Dr. Paul DeYoungThe Kenneth G. Herrick Professor of Physics, Department Chair
Dr. Paul A. DeYoung oversees Hope College’s Nuclear Group, which is one of the longest running, continuously funded research programs at Hope. Student researchers in this group have a wide variety of options. The Nuclear Group plays a large role within two internationally recognized collaborations at the Nation Superconducting Cyclotron Laboratory: the Modular Neutron Array Collaboration, which conducts studies of neutron-rich, ultra-short lived nuclei such as 25O, and the Summing NaI group, which investigates the structure of nuclei formed in neutron star mergers and supernovae. Additionally, the Nuclear Group is responsible for work done with the Hope Ion Beam Analysis Laboratory, the college’s very own particle accelerator. Work with this device includes interdisciplinary studies of PFAS, vacancies in crystal lattices, and trace element measurements of a variety of commercial and research materials.
Since joining the Hope faculty in 1985, Dr. DeYoung has taught nearly every one of the standard physics courses with the exception of Statistical Mechanics (which he hopes to have the opportunity to teach in the future). He also has developed distance learning college physics classes as well as distance learning laboratories to accompany the lecture portion.
Since 2005 he has held an endowed chair as Kenneth G. Herrick Professor of Physics.
Areas of Expertise
Dr. DeYoung’ current research includes:
- Structure of neutron-rich unstable nuclei
- Decay properties of rare r-process nuclei
- Ion beam analysis of materials using Rutherford Backscattering Spectrometry (RBS), Particle Induced X-ray Emission (PIXE), Particle Induced γ-ray Emission (PIGE), Nuclear Reaction Analysis (NRA), and Ion Beam Induced Luminescence (IBIL).
His technical expertise includes
- LABVIEW programming for computer control of instrumentation
- Mathematical Methods in Physics (FFT, non-linear fitting, GUPIX, SIMRA, and GEOPIXE)
- Development of realistic simulations of physics laboratory experiments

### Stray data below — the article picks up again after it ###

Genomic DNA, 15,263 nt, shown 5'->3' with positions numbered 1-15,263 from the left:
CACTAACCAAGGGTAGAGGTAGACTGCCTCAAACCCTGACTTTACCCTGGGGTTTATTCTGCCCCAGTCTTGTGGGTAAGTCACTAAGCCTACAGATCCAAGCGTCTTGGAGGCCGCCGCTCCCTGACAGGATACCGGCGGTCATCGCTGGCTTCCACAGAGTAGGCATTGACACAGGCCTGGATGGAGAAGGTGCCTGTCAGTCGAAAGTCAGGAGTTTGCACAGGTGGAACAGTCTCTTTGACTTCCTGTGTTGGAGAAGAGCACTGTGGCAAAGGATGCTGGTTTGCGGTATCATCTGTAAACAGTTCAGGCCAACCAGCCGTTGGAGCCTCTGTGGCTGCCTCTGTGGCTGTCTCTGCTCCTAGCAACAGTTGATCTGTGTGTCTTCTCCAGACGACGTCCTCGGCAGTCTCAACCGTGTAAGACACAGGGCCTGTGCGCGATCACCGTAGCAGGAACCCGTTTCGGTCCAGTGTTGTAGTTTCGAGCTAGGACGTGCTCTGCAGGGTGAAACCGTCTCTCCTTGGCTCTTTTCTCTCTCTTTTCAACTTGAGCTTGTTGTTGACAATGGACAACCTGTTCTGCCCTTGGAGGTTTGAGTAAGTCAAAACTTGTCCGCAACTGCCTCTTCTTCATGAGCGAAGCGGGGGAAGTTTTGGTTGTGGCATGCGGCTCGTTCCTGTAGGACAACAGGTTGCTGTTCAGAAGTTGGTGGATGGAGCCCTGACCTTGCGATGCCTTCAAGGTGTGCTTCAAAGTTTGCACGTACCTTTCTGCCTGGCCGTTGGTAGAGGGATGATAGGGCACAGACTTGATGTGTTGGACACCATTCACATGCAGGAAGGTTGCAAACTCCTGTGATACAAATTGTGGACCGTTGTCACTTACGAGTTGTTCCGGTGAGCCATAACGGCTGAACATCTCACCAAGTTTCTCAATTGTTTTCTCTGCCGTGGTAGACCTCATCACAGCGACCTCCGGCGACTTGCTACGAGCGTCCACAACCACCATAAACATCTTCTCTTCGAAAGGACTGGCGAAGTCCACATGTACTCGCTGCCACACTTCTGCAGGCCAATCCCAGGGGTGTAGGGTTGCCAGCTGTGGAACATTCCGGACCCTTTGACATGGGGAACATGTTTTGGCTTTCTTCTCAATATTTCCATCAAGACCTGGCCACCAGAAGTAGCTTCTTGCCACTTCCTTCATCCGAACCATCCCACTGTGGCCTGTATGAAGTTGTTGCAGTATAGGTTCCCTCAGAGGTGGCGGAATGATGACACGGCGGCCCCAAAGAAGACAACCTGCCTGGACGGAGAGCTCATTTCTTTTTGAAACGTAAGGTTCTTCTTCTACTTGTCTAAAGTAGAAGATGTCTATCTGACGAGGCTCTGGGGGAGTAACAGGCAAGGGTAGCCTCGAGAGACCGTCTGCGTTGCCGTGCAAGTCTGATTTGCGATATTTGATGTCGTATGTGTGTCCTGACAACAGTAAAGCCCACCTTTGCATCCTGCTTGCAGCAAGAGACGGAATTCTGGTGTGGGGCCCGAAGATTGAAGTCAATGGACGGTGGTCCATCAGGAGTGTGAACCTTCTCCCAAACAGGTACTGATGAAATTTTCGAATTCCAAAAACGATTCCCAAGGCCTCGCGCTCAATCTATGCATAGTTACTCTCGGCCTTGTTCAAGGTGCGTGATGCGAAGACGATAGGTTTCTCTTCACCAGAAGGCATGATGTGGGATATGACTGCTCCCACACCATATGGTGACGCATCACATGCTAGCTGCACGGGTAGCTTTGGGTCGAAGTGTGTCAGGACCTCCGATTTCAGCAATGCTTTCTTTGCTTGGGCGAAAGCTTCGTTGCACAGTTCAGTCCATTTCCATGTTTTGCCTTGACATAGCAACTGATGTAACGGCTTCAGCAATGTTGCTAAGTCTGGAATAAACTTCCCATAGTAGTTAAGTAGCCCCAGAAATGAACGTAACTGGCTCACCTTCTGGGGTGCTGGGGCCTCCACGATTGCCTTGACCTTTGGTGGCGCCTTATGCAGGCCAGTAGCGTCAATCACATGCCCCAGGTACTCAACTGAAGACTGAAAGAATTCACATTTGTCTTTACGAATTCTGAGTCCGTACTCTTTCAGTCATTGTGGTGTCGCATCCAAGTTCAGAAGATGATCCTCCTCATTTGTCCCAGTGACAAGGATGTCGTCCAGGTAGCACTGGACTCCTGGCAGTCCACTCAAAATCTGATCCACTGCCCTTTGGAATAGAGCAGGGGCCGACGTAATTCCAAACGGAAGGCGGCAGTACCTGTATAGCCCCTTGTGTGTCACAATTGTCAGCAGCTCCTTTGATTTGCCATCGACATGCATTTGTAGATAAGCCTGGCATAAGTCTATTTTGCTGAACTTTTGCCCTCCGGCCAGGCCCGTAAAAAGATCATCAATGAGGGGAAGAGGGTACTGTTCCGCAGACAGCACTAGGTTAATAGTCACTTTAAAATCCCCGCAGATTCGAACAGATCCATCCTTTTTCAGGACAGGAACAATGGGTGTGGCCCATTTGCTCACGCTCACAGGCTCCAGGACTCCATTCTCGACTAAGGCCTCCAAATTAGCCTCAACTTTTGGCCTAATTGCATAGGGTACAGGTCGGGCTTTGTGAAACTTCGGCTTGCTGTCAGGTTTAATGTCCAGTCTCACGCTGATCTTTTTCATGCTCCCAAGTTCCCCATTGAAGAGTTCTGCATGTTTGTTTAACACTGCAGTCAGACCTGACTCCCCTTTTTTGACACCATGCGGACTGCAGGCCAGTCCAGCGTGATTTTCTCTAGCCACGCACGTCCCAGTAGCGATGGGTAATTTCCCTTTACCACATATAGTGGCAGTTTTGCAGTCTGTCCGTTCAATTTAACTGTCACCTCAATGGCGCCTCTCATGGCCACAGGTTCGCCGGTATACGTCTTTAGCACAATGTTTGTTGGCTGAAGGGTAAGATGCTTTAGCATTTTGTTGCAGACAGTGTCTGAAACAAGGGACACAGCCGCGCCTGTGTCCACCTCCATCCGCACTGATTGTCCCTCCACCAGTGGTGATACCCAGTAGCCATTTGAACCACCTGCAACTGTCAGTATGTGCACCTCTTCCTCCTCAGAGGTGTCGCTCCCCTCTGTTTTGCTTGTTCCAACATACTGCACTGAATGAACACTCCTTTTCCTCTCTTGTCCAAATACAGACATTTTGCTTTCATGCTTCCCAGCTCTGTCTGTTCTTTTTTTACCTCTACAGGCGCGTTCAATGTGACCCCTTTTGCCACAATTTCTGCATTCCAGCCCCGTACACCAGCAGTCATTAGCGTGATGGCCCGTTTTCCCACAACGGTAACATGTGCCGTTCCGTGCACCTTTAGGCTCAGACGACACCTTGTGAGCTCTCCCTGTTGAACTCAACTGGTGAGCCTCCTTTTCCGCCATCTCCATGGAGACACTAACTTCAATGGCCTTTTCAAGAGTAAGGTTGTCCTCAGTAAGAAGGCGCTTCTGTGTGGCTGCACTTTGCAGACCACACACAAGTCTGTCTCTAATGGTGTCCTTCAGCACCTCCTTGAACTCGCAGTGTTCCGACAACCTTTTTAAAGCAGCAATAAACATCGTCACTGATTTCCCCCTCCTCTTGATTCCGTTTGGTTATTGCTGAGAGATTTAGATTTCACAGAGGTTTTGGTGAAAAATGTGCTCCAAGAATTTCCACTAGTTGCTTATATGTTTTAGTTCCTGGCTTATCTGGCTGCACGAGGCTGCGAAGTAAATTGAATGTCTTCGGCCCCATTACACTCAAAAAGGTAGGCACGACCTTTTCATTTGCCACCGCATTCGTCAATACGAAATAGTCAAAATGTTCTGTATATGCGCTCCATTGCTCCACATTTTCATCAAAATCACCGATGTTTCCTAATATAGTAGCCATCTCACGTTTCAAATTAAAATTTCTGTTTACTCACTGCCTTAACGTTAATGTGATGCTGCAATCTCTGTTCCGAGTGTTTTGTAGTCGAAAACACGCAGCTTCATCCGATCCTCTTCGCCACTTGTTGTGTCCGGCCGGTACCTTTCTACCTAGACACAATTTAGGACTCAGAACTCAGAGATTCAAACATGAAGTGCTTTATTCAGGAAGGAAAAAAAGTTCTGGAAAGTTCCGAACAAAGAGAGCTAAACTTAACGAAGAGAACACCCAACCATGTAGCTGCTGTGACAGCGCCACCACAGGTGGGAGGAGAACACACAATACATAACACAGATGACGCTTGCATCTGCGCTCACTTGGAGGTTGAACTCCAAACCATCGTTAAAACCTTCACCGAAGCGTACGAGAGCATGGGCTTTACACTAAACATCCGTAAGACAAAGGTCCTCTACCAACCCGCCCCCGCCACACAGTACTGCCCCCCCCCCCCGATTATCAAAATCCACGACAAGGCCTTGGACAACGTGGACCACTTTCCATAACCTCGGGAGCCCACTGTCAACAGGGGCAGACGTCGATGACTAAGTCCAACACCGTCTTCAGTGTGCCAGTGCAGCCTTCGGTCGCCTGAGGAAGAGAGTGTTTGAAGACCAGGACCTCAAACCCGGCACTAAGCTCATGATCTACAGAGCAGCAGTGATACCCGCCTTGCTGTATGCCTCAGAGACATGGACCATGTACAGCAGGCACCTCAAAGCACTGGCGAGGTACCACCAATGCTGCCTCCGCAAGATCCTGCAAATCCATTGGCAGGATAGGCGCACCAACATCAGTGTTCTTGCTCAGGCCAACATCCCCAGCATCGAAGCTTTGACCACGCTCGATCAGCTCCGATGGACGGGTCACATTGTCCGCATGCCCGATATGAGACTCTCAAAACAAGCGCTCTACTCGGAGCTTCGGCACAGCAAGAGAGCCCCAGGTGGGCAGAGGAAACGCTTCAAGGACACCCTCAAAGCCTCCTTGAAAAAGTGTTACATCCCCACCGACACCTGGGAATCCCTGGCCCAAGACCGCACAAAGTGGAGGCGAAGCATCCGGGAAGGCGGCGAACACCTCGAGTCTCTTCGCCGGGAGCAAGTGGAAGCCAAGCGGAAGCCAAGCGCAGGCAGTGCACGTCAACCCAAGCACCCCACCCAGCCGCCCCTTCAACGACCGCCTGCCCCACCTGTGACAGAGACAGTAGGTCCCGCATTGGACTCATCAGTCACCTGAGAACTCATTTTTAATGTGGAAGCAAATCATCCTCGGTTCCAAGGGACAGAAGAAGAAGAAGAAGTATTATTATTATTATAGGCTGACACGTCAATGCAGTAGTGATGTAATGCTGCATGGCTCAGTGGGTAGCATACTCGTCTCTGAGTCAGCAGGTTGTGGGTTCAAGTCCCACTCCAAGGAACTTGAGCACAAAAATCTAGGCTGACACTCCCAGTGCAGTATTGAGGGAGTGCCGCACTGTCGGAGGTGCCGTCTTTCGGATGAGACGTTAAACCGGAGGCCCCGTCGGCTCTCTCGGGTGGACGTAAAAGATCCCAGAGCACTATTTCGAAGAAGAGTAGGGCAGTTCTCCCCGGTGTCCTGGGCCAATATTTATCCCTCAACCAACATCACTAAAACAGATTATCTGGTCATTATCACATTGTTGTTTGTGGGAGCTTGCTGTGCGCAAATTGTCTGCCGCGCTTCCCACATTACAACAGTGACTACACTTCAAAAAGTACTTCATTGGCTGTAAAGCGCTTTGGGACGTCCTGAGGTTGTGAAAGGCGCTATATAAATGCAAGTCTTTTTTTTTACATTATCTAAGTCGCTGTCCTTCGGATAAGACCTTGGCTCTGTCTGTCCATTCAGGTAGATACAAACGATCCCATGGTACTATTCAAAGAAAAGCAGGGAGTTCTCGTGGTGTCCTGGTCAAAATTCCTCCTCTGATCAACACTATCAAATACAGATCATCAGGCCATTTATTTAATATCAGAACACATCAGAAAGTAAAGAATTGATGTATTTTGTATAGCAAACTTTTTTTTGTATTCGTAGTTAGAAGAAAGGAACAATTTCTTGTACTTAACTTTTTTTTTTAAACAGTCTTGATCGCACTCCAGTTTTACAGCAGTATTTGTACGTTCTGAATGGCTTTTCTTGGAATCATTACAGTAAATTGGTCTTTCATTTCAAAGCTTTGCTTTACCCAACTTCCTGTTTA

- Construction of scintillating detectors for neutron and β particle detection.
- Postdoctoral researcher, Nuclear Structure Labratory, SUNY, 1982–1985
- Ph.D., nuclear physics, University of Notre Dame, 1982
- B.A., physics and mathematics, Hope College, 1977
- Associate degree, science, Muskegon Community College, 1975
Selected Grants & HONORS
- “High Impact Nuclear Physics Research with Undergraduates” (3 years), NSF ($311,507), 2016
- Fellow of the American Physical Society, 2012
- Exceptional undergraduate researcher within the Natural and Applied Sciences Division at Hope College, 2011
- “MRI-Consortium: Development of a Neutron Detector Array by Undergraduate Research Students for Studies of Exotic Nuclei” (the lead proposal for a MoNA Collaboration request from nine undergraduate institutions totaling $1.2 million), NSF ($203,894), NSF ($203,894), 2009
- Prize to a Faculty Member for Research in an Undergraduate Institution, American Physical Society, 2001
- “β-Decay Feeding Intensity Distribution for 103,104mNb,” Physical Review, forthcoming
- “Neutron Unbound Excited States of 23N,” Physical Review, 2017
- “Search for Excited States in 25O,” Physical Review, 2017
- “PIGE as a Screening Tool for Per- and Polyfluorinated Substances in Papers and Textiles,” Nuclear Instruments and Methods, 2017
- “Neutron Correlations in the Decay of First Excited State of 11Li,” with J. K. Smith et al., Nuclear Physics A, 2016
- “Population of 13Be in Nucleon Exchange Reactions,” Physical Review, 2015
- “SuNSCREEN: A Cosmic-Ray Veto Detector for Capture-Reaction Measurements,” Nuclear Instruments and Methods, 2015
View Dr. DeYoung's other publications on his curriculum vitae.
Outside the College
Dr. DeYoung loves to go bass fishing, He plays the bass guitar with a praise band, and makes adaptive musical instruments and sensory devices for special needs children.